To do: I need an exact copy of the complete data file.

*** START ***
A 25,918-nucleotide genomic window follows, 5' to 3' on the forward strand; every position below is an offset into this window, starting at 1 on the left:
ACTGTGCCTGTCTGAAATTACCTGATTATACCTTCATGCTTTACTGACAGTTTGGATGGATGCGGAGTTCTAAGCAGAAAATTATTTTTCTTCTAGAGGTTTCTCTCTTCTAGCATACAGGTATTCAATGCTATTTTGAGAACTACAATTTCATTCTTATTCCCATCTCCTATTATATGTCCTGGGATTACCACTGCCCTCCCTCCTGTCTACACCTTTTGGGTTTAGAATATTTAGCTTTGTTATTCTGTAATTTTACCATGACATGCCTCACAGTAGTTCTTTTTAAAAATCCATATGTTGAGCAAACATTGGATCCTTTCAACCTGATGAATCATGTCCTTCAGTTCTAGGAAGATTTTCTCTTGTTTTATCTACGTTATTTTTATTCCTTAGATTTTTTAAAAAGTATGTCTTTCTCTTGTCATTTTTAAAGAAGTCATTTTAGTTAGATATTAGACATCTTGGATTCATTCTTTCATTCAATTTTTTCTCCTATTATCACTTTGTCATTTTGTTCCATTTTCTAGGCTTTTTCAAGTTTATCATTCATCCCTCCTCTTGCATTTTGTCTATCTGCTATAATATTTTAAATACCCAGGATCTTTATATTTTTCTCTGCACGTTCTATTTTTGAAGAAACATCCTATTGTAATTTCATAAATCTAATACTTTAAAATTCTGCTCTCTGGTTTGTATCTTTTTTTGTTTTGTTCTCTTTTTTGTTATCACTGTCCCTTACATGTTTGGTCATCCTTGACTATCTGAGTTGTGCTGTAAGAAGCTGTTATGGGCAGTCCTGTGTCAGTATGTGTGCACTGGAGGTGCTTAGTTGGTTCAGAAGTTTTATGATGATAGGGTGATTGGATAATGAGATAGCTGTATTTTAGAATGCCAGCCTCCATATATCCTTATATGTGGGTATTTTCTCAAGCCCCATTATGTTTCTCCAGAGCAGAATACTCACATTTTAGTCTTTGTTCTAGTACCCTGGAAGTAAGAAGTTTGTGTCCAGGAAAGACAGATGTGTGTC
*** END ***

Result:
A 25,918-nucleotide genomic window follows, 5' to 3' on the forward strand; every position below is an offset into this window, starting at 1 on the left:
ACTGTGCCTGTCTGAAATTACCTGATTATACCTTCATGCTTTACTGACAGTTTGGATGGATGCGGAGTTCTAAGCAGAAAATTATTTTTCTTCTAGAGGTTTCTCTCTTCTAGCATACAGGTATTCAATGCTATTTTGAGAACTACAATTTCATTCTTATTCCCATCTCCTATTATATGTCCTGGGATTACCACTGCCCTCCCTCCTGTCTACACCTTTTGGGTTTAGAATATTTAGCTTTGTTATTCTGTAATTTTACCATGACATGCCTCACAGTAGTTCTTTTTAAAAATCCATATGTTGAGCAAACATTGGATCCTTTCAACCTGATGAATCATGTCCTTCAGTTCTAGGAAGATTTTCTCTTGTTTTATCTACGTTATTTTTATTCCTTAGATTTTTTAAAAAGTATGTCTTTCTCTTGTCATTTTTAAAGAAGTCATTTTAGTTAGATATTAGACATCTTGGATTCATTCTTTCATTCAATTTTTTCTCCTATTATCACTTTGTCATTTTGTTCCATTTTCTAGGCTTTTTCAAGTTTATCATTCATCCCTCCTCTTGCATTTTGTCTATCTGCTATAATATTTTAAATACCCAGGATCTTTATATTTTTCTCTGCACGTTCTATTTTTGAAGAAACATCCTATTGTAATTTCATAAATCTAATACTTTAAAATTCTGCTCTCTGGTTTGTATCTTTTTTTGTTTTGTTCTCTTTTTTGTTATCACTGTCCCTTACATGTTTGGTCATCCTTGACTATCTGAGTTGTGCTGTAAGAAGCTGTTATGGGCAGTCCTGTGTCAGTATGTGTGCACTGGAGGTGCTTAGTTGGTTCAGAAGTTTTATGATGATAGGGTGATTGGATAATGAGATAGCTGTATTTTAGAATGCCAGCCTCCATATATCCTTATATGTGGGTATTTTCTCAAGCCCCATTATGTTTCTCCAGAGCAGAATACTCACATTTTAGTCTTTGTTCTAGTACCCTGGAAGTAAGAAGTTTGTGTCCAGGAAAGACAGATGTGTGTC